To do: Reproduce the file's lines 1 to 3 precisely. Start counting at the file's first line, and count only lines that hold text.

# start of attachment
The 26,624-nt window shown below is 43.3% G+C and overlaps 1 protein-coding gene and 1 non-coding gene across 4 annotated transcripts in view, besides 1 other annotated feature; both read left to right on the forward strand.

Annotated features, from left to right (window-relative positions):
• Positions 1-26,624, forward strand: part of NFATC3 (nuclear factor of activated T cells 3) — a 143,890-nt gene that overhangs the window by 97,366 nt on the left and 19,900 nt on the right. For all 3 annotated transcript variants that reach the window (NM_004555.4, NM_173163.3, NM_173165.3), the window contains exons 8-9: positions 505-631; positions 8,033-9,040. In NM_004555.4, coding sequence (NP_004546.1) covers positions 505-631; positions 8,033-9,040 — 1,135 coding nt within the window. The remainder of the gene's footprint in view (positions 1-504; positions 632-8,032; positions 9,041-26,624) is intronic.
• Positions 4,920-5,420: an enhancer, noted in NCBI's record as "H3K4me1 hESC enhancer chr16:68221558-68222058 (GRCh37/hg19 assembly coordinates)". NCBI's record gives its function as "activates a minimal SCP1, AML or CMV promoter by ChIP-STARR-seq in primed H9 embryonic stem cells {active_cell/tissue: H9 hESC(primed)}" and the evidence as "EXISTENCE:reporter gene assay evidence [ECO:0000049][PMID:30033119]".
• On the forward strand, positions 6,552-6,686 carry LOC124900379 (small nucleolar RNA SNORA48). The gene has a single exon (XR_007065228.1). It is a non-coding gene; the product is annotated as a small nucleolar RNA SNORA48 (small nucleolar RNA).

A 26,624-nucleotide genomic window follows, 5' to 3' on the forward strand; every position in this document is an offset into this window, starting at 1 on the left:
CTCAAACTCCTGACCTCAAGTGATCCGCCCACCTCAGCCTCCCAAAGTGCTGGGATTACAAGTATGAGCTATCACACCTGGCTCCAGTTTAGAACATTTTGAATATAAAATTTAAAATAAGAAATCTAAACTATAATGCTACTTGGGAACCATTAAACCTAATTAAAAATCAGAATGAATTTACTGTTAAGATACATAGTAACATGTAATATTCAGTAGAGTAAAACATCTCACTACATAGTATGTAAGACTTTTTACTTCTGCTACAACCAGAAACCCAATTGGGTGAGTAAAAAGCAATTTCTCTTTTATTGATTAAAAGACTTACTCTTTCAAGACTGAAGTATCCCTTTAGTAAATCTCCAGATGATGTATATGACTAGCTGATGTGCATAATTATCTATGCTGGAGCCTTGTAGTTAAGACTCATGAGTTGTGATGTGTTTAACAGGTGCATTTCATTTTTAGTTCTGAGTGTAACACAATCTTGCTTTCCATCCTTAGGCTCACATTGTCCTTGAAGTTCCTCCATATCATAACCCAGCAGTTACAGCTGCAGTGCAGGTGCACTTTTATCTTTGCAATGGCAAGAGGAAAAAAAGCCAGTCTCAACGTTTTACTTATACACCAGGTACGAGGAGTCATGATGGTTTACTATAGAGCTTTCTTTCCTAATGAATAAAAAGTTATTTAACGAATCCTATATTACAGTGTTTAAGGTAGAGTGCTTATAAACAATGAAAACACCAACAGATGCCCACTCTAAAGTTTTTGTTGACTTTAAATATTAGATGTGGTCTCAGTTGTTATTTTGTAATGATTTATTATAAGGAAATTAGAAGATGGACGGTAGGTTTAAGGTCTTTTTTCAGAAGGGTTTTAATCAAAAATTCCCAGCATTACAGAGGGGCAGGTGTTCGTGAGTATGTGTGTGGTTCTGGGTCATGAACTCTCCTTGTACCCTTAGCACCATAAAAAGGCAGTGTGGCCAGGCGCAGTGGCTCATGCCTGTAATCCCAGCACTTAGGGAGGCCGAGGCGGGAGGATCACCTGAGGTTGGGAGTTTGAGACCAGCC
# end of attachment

The 26,624-nt window shown below is 43.3% G+C and overlaps 1 protein-coding gene and 1 non-coding gene across 4 annotated transcripts in view, besides 1 other annotated feature; both read left to right on the forward strand.

Annotated features, from left to right (window-relative positions):
• Positions 1-26,624, forward strand: part of NFATC3 (nuclear factor of activated T cells 3) — a 143,890-nt gene that overhangs the window by 97,366 nt on the left and 19,900 nt on the right. For all 3 annotated transcript variants that reach the window (NM_004555.4, NM_173163.3, NM_173165.3), the window contains exons 8-9: positions 505-631; positions 8,033-9,040. In NM_004555.4, coding sequence (NP_004546.1) covers positions 505-631; positions 8,033-9,040 — 1,135 coding nt within the window. The remainder of the gene's footprint in view (positions 1-504; positions 632-8,032; positions 9,041-26,624) is intronic.